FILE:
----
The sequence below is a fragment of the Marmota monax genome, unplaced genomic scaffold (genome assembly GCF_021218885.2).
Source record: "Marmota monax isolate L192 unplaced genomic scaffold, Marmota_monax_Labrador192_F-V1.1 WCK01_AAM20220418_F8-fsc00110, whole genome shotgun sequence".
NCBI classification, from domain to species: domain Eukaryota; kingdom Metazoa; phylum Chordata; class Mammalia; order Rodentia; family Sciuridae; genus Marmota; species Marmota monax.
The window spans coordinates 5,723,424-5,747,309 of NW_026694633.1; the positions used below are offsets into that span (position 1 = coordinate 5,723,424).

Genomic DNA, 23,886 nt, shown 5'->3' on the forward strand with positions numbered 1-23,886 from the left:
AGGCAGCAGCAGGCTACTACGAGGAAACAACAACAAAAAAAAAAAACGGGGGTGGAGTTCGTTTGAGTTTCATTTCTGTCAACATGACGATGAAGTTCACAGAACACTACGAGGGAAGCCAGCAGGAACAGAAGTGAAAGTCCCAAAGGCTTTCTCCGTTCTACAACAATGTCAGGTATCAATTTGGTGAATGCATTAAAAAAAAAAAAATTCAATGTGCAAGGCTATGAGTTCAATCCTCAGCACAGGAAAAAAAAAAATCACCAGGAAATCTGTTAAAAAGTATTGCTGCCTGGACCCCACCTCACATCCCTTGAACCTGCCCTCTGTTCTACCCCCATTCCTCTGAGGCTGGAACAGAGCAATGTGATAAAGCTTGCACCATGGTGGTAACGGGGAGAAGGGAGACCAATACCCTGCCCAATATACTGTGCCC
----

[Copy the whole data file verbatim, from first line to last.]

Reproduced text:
The sequence below is a fragment of the Marmota monax genome, unplaced genomic scaffold (genome assembly GCF_021218885.2).
Source record: "Marmota monax isolate L192 unplaced genomic scaffold, Marmota_monax_Labrador192_F-V1.1 WCK01_AAM20220418_F8-fsc00110, whole genome shotgun sequence".
NCBI classification, from domain to species: domain Eukaryota; kingdom Metazoa; phylum Chordata; class Mammalia; order Rodentia; family Sciuridae; genus Marmota; species Marmota monax.
The window spans coordinates 5,723,424-5,747,309 of NW_026694633.1; the positions used below are offsets into that span (position 1 = coordinate 5,723,424).

Genomic DNA, 23,886 nt, shown 5'->3' on the forward strand with positions numbered 1-23,886 from the left:
AGGCAGCAGCAGGCTACTACGAGGAAACAACAACAAAAAAAAAAAACGGGGGTGGAGTTCGTTTGAGTTTCATTTCTGTCAACATGACGATGAAGTTCACAGAACACTACGAGGGAAGCCAGCAGGAACAGAAGTGAAAGTCCCAAAGGCTTTCTCCGTTCTACAACAATGTCAGGTATCAATTTGGTGAATGCATTAAAAAAAAAAAAATTCAATGTGCAAGGCTATGAGTTCAATCCTCAGCACAGGAAAAAAAAAAATCACCAGGAAATCTGTTAAAAAGTATTGCTGCCTGGACCCCACCTCACATCCCTTGAACCTGCCCTCTGTTCTACCCCCATTCCTCTGAGGCTGGAACAGAGCAATGTGATAAAGCTTGCACCATGGTGGTAACGGGGAGAAGGGAGACCAATACCCTGCCCAATATACTGTGCCC